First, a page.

Vocabulary Workout: Interpret the Titles
Here's a great exercise to strengthen your vocabulary! It'll help you add breadth and depth to your knowledge of words.
To start, focus on a title. Any title! It could be the title of a book, a movie, a song, an album, or a poem. Now: try to interpret that title in three different ways.
Try for a literal interpretation first. Then, go further: Do any of the words have multiple meanings? Could any of the words work figuratively? Could any of them be read as a different part of speech, changing the meaning?
Don't worry if your interpretations are right! We don't care! We just want to come up with possibilities. They're a fun starting place for engaging with titles in a richer, more satisfying way, and when you work hard to invent them, you're adding strength and flexibility to your vocabulary.
If you get stuck, try looking up a key word from the title in a dictionary and skimming the definitions; some might surprise you.
Let's walk through an example!
The Secret Garden is a 1912 novel by Frances Hodgson Burnett. Here's the summary from the publisher: "When orphaned Mary Lennox comes to live at her uncle's great house on the Yorkshire Moors, she finds it full of secrets. The mansion has nearly one hundred rooms, and her uncle keeps himself locked up. And at night, she hears the sound of crying down one of the long corridors. The gardens surrounding the large property are Mary's only escape. Then, Mary discovers a secret garden, surrounded by walls and locked with a missing key. With the help of two unexpected companions, Mary discovers a way in—and becomes determined to bring the garden back to life."
Alright! Let's invent some interpretations. Remember, accuracy doesn't matter. Just creativity!
1. It's titled The Secret Garden because the garden is literally walled off and locked, so it's a secret place.
2. It's titled The Secret Garden because it’s about a garden where secrets can be "planted" and then "grow."
3. It's titled The Secret Garden because there’s something in the book that later is revealed to be a figurative garden. Until the revelation, the garden's gardenness is a secret. Maybe it's the uncle's heart. Maybe it's Mary's.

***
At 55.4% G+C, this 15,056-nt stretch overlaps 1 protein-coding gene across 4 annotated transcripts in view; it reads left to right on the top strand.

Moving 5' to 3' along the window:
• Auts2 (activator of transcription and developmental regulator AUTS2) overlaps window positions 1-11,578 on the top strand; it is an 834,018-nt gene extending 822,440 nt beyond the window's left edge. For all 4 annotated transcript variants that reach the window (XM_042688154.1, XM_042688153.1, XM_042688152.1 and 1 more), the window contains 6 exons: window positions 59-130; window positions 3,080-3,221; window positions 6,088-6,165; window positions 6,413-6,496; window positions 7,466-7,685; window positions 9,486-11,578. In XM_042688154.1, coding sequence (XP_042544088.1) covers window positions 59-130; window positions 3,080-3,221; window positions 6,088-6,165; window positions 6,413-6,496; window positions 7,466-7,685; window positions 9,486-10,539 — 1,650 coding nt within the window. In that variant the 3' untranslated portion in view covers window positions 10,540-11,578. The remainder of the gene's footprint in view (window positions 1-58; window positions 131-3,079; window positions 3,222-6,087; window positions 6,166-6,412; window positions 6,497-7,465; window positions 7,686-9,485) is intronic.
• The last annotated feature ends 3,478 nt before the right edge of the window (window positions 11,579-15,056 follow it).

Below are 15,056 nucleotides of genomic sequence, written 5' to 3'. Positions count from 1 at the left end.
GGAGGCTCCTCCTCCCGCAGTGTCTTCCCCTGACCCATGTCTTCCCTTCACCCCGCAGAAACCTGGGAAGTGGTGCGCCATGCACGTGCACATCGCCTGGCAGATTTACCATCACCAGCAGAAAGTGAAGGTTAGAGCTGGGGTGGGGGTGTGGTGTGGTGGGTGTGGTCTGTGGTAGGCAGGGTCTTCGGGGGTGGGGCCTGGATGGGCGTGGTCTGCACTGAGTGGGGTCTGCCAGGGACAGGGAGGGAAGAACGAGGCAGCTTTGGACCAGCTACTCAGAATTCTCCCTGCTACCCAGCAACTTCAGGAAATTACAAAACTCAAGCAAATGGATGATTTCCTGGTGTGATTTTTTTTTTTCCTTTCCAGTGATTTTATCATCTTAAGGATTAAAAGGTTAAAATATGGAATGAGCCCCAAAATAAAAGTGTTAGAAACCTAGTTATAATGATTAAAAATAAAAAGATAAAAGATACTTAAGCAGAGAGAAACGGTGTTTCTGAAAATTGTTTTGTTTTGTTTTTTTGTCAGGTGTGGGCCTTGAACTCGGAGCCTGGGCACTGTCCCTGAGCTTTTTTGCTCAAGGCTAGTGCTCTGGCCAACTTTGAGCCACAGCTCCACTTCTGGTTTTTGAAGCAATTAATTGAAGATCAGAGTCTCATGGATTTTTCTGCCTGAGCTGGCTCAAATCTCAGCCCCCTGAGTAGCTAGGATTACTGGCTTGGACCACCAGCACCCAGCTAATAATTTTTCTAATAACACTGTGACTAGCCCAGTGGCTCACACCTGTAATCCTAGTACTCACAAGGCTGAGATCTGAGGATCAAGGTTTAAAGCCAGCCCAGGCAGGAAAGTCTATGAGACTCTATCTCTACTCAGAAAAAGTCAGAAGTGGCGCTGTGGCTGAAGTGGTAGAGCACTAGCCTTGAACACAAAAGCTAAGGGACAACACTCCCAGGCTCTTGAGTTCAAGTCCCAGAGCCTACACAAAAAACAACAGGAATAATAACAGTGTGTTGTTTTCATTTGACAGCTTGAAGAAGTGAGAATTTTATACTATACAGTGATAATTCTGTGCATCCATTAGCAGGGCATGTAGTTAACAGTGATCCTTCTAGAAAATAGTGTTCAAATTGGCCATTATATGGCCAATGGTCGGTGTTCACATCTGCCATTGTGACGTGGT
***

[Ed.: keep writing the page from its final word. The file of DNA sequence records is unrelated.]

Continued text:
Let's do another example!
The Terminal is a 2004 movie directed by Steven Spielberg. Here's a summary posted by Nick Riganas on IMDb.com: "The moment Viktor Navorski sets foot on JFK airport, he finds himself on the wrong end of a nasty technicality, as his homeland of Krakozhia has dissolved in violent upheaval, and as a result, his passport is now void. With plans of immigrating to New York, instead, Viktor is unauthorized to leave Kennedy Airport, and unable to return home, he is trapped within the walls of the terminal's international transit lounge... Even though the strict airport official, Frank Dixon, is feeling uncomfortable by his presence, other airport employees, including Amelia, a beautiful flight attendant, consider him a friend. Little by little, as the days turn into weeks, which turn into months, the bustling terminal becomes Viktor's new home: a country within a country, filled with dreams, hopes, and the need for love. When will Viktor reach his goal?"
Here we go! Let's invent some possibilities!
1. It's titled The Terminal because it takes place in an airport terminal.
2. It's titled The Terminal because Viktor's journey terminates (ends) way before he'd planned on it. He can't leave the airport.
3. It's titled The Terminal because it's a commentary on our nation's broken immigration system, which is like a terminal disease in that it steals lives away.
You can do this workout however often you want! Try it the next time you're in a waiting room or a checkout line: use those magazine titles. The effort will strengthen your vocabulary!
Share this post on Facebook.
Subscribe to "Make Your Point" for a daily vocabulary boost.